'/dev/null'). So I know these paths were not a problem
under earlier versions of perl.

Has something changed?

At the very least, the PERL5LIB paths likely shouldn't
contain a mix of of them, no?

thanks again...

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  • Sisyphus1 at Mar 7, 2015 at 12:52 am
    -----Original Message-----
    From: L. Walsh
    Sent: Saturday, March 07, 2015 5:00 AM
    To: Strawberry Perl
    Subject: Mixing of forward and back slashes in paths?
    I recently was looking into a CPAN tester report

    P-1.1.24:
    - MSWin32-x86-multi-thread-64int / 5.20.2:
    - FAIL
    http://www.cpantesters.org/cpan/report/bc273757-6c01-1014-a765-afcf632b568brt
    You mean:
    http://www.cpantesters.org/cpan/report/bc273757-6c01-1014-a765-afcf632b568b
    The last win32 version I'd tested with was a bit ago
    @ in 5.14 and it didn't have this problem.
    Sorry - I couldn't work out what it is that you're asking about.
    And I couldn't spot anything in the testers report that indicates any
    problem with any of the paths.
    Both "\" and "/" are acceptable (and essentially equivalent) where used
    (AFAICS).

    If you do:
    $test = "C:\this";

    what do you expect to be output by:
    printf "%s\n", $test;

    And if you do:
    $^X = "C:\Strawberry\perl\bin\perl.exe";

    what do you expect to be output by:
    printf "5.20 path for perl: $^X???\n";

    Cheers,
    Rob
  • L. Walsh at Mar 7, 2015 at 6:21 am

    sisyphus1@optusnet.com.au wrote:
    -----Original Message----- From: L. Walsh
    Sent: Saturday, March 07, 2015 5:00 AM
    To: Strawberry Perl
    Subject: Mixing of forward and back slashes in paths?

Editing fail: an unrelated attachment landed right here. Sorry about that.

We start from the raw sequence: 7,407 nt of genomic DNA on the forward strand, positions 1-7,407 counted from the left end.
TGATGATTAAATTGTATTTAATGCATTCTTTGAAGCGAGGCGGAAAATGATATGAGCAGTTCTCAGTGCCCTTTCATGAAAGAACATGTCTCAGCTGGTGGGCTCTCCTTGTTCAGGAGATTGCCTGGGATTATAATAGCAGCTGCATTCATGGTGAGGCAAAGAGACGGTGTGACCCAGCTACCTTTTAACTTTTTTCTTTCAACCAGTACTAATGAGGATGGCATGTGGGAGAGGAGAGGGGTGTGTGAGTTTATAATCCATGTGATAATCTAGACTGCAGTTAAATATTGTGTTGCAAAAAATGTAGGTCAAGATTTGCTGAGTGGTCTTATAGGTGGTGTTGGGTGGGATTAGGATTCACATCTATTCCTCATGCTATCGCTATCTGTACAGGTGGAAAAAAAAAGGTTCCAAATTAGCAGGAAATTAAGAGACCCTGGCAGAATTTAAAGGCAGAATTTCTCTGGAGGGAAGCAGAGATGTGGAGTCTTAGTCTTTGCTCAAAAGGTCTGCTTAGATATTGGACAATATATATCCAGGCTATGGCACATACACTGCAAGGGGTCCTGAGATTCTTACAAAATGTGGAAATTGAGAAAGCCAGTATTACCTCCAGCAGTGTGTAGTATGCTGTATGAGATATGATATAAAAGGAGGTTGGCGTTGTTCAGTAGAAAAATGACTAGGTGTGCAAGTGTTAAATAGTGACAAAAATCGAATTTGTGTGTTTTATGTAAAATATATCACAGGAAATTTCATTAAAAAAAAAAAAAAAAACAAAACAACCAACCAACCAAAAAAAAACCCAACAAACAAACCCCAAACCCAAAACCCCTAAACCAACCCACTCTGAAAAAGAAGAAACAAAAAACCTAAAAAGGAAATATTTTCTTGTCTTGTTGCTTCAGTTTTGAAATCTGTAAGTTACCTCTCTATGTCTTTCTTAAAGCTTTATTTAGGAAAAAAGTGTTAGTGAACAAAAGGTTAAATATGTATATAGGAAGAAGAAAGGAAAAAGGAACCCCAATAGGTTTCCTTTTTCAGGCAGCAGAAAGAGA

I recently was looking into a CPAN tester report

    P-1.1.24:
    - MSWin32-x86-multi-thread-64int / 5.20.2:
    - FAIL
    http://www.cpantesters.org/cpan/report/bc273757-6c01-1014-a765-afcf632b568brt
    You mean:
    http://www.cpantesters.org/cpan/report/bc273757-6c01-1014-a765-afcf632b568b
    ---
    I wonder how I messed that up... but yeah.
    The last win32 version I'd tested with was a bit ago
    @ in 5.14 and it didn't have this problem.
    Sorry - I couldn't work out what it is that you're asking about.
    And I couldn't spot anything in the testers report that indicates any
    problem with any of the paths.
    Both "\" and "/" are acceptable (and essentially equivalent) where
    used (AFAICS).
    Not really. In the past on windows, perl has converted 'backslashes' to
    forward
    slashes, because in perl, backslashes are a quote char. As I pointed
    out in 5.14,
    all the paths (that come from perl (@INC, $^X, PERL5LIB) have had forward
    slashes used for the path separators so the Windows version would be as
    compatible
    as possible with the linux versions. The idea was to to support
    compatibility.


    Now if a *user*, uses '\', then that's on them -- but perl didn't
    contribute to
    the problem.
    If you do:
    $test = "C:\this";
    I wouldn't do that. I'd use $test= "C:/this" because "\" does special